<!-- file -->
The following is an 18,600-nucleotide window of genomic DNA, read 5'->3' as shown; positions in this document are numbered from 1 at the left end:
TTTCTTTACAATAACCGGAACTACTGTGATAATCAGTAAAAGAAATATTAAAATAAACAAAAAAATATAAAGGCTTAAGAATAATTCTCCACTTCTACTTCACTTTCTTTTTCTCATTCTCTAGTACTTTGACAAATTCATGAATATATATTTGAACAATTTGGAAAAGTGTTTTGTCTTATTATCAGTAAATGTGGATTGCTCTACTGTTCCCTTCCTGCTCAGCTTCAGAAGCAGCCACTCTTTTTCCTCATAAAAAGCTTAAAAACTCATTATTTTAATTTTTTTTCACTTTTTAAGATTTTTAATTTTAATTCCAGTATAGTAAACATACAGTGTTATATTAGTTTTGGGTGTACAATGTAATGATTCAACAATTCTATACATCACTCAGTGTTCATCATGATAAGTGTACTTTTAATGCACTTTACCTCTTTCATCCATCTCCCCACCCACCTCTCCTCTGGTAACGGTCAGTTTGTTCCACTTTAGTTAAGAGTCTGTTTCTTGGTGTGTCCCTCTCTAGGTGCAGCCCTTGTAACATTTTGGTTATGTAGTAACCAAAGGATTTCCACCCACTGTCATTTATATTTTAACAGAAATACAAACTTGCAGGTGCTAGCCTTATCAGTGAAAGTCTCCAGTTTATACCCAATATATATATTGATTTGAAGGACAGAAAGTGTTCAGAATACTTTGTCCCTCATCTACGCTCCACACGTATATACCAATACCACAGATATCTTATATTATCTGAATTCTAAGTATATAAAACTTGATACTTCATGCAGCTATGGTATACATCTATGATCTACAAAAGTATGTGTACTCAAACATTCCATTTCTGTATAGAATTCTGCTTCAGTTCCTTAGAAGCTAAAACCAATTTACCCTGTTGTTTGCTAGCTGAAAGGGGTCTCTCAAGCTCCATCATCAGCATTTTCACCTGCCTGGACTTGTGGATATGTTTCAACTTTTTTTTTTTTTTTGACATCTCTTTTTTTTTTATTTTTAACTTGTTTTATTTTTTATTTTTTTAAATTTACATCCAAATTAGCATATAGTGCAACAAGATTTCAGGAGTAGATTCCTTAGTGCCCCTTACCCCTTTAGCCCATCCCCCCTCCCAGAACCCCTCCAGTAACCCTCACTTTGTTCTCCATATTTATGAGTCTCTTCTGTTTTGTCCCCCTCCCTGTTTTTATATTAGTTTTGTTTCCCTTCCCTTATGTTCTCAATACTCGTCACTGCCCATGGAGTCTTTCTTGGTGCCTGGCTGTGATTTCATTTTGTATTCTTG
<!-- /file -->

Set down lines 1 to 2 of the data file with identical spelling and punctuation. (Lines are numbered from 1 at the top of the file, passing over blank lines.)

The following is an 18,600-nucleotide window of genomic DNA, read 5'->3' as shown; positions in this document are numbered from 1 at the left end:
TTTCTTTACAATAACCGGAACTACTGTGATAATCAGTAAAAGAAATATTAAAATAAACAAAAAAATATAAAGGCTTAAGAATAATTCTCCACTTCTACTTCACTTTCTTTTTCTCATTCTCTAGTACTTTGACAAATTCATGAATATATATTTGAACAATTTGGAAAAGTGTTTTGTCTTATTATCAGTAAATGTGGATTGCTCTACTGTTCCCTTCCTGCTCAGCTTCAGAAGCAGCCACTCTTTTTCCTCATAAAAAGCTTAAAAACTCATTATTTTAATTTTTTTTCACTTTTTAAGATTTTTAATTTTAATTCCAGTATAGTAAACATACAGTGTTATATTAGTTTTGGGTGTACAATGTAATGATTCAACAATTCTATACATCACTCAGTGTTCATCATGATAAGTGTACTTTTAATGCACTTTACCTCTTTCATCCATCTCCCCACCCACCTCTCCTCTGGTAACGGTCAGTTTGTTCCACTTTAGTTAAGAGTCTGTTTCTTGGTGTGTCCCTCTCTAGGTGCAGCCCTTGTAACATTTTGGTTATGTAGTAACCAAAGGATTTCCACCCACTGTCATTTATATTTTAACAGAAATACAAACTTGCAGGTGCTAGCCTTATCAGTGAAAGTCTCCAGTTTATACCCAATATATATATTGATTTGAAGGACAGAAAGTGTTCAGAATACTTTGTCCCTCATCTACGCTCCACACGTATATACCAATACCACAGATATCTTATATTATCTGAATTCTAAGTATATAAAACTTGATACTTCATGCAGCTATGGTATACATCTATGATCTACAAAAGTATGTGTACTCAAACATTCCATTTCTGTATAGAATTCTGCTTCAGTTCCTTAGAAGCTAAAACCAATTTACCCTGTTGTTTGCTAGCTGAAAGGGGTCTCTCAAGCTCCATCATCAGCATTTTCACCTGCCTGGACTTGTGGATATGTTTCAACTTTTTTTTTTTTTTTGACATCTCTTTTTTTTTTATTTTTAACTTGTTTTATTTTTTATTTTTTTAAATTTACATCCAAATTAGCATATAGTGCAACAAGATTTCAGGAGTAGATTCCTTAGTGCCCCTTACCCCTTTAGCCCATCCCCCCTCCCAGAACCCCTCCAGTAACCCTCACTTTGTTCTCCATATTTATGAGTCTCTTCTGTTTTGTCCCCCTCCCTGTTTTTATATTAGTTTTGTTTCCCTTCCCTTATGTTCTCAATACTCGTCACTGCCCATGGAGTCTTTCTTGGTGCCTGGCTGTGATTTCATTTTGTATTCTTG